down in the PC World archives recently. In amongst our collection of
pricelss artifacts — MS-Dos 3.21 diskettes, XT motherboards
overclocked to 12MHz and a 486 laptop that cost a mere $6,000
(ex-GST) — I found some early Linux columns.
I've been writing (and using) Linux for four-and-a-half years
now but it all started with a column called Learning
to Love the Penguin
. A couple of months later I did a follow
to address some of the issues readers' raised, and since
then I've never looked back. They're actually not too whiskery (sorry
about the dust), and if you're still tinkering on the Linux fringes
they're worth a look for advice on how to do the Windows cold
Apart from revelations about my
, there are also a couple of years' worth of Tux
Love columns. Many are still useful though one or two are missing.
(We'd have shot the archivist if he hadn't archived
bullets. And the gun.) I've replaced them with scans from the magazine
and marked them with an asterisk*.
A step-by-step to setting up and getting started.
Your Modem Working
Still on dial-up? Many modems really do work with Linux!
A quick guide to installing software under Linux using the
as an example.
At first the way Linux lays out directories looks weird. But
it's really quite logical...
Linux isn't monolithic, it's composed of zillions of discrete,
interchangeable parts. One of the main ones is it's graphical front end.
But X Windows isn't the only choice. Here are some other
popular Window Managers.
Installing and configuring bullet-proof spam filters. Part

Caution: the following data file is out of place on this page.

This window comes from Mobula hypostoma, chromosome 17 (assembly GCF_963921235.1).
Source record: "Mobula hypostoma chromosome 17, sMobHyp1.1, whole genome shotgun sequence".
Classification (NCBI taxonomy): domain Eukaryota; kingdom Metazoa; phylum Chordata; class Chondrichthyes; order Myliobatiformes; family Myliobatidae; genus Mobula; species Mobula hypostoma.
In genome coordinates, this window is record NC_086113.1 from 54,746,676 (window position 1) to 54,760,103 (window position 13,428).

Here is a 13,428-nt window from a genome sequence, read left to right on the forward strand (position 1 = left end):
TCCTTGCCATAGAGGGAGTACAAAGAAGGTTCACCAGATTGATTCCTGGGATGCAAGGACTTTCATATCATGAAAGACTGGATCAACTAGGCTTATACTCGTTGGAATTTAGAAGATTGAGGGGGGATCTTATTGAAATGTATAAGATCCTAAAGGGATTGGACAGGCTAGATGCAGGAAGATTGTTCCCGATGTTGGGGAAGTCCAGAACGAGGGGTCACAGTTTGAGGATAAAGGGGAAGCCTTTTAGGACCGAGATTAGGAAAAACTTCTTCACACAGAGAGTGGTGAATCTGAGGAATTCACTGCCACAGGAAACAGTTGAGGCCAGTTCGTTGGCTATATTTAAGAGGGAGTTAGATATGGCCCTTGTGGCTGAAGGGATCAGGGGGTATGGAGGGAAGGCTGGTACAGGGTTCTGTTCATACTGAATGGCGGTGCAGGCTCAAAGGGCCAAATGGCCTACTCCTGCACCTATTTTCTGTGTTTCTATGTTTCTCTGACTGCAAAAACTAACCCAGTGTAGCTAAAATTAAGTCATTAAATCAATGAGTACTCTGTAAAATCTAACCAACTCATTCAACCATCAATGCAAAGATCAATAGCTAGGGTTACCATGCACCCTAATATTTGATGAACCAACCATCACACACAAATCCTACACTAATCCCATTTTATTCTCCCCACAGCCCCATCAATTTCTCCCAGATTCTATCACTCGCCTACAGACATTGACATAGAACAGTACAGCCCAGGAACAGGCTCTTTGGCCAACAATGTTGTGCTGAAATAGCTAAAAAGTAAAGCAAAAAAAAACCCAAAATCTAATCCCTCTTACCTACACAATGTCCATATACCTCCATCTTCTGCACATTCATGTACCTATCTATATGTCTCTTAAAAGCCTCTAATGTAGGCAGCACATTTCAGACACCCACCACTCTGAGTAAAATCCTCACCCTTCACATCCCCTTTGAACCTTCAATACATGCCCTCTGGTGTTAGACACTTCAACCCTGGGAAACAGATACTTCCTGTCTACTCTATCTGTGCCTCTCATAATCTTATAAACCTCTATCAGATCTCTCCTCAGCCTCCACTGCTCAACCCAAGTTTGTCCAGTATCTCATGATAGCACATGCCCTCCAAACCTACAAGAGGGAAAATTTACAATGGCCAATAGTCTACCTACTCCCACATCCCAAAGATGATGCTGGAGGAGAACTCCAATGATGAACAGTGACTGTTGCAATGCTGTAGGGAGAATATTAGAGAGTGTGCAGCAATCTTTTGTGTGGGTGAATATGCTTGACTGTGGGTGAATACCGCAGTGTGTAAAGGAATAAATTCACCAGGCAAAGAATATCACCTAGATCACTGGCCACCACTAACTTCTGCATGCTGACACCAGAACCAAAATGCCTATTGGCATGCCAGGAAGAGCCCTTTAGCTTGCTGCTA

Setting up and configuring a network. Part
and IP Masquerading
Setting up a firewall and sharing your internet connection.
Windows Under Linux
The Wine project
allows you to run a surprising number of Windows applications natively
in Linux. Then there's CrossOver
for business apps and Cedaga
(formerly TransGaming) for games.
Fun With the Command Line
Windows users have an irrational fear of typing in
commands. Under Linux it's a doddle, and you can do anything from
browsing the web to building your own DVDs. You can even create your
own GUIs! Part
An brief introduction to Linux's main programming languages.
You don't need to be a Linux user to benefit from Open Source software.
Why Stop at One?
Techies at IBM once installed 41,100
copies of Linux on a mainframe
Our aim's more modest. If you've got some spare hard disk space you can
easily add multiple distributions to your PC. Part
The 100Mb SysRescue CD
is a boot-from-disc Linux system that could rescue a wrecked PC. Even a
Hell and Package Managers
A look at some of the solutions to "dependency hell".
A build-it-yourself kernel guide. Part
An introduction to Gentoo, the distribution you build yourself!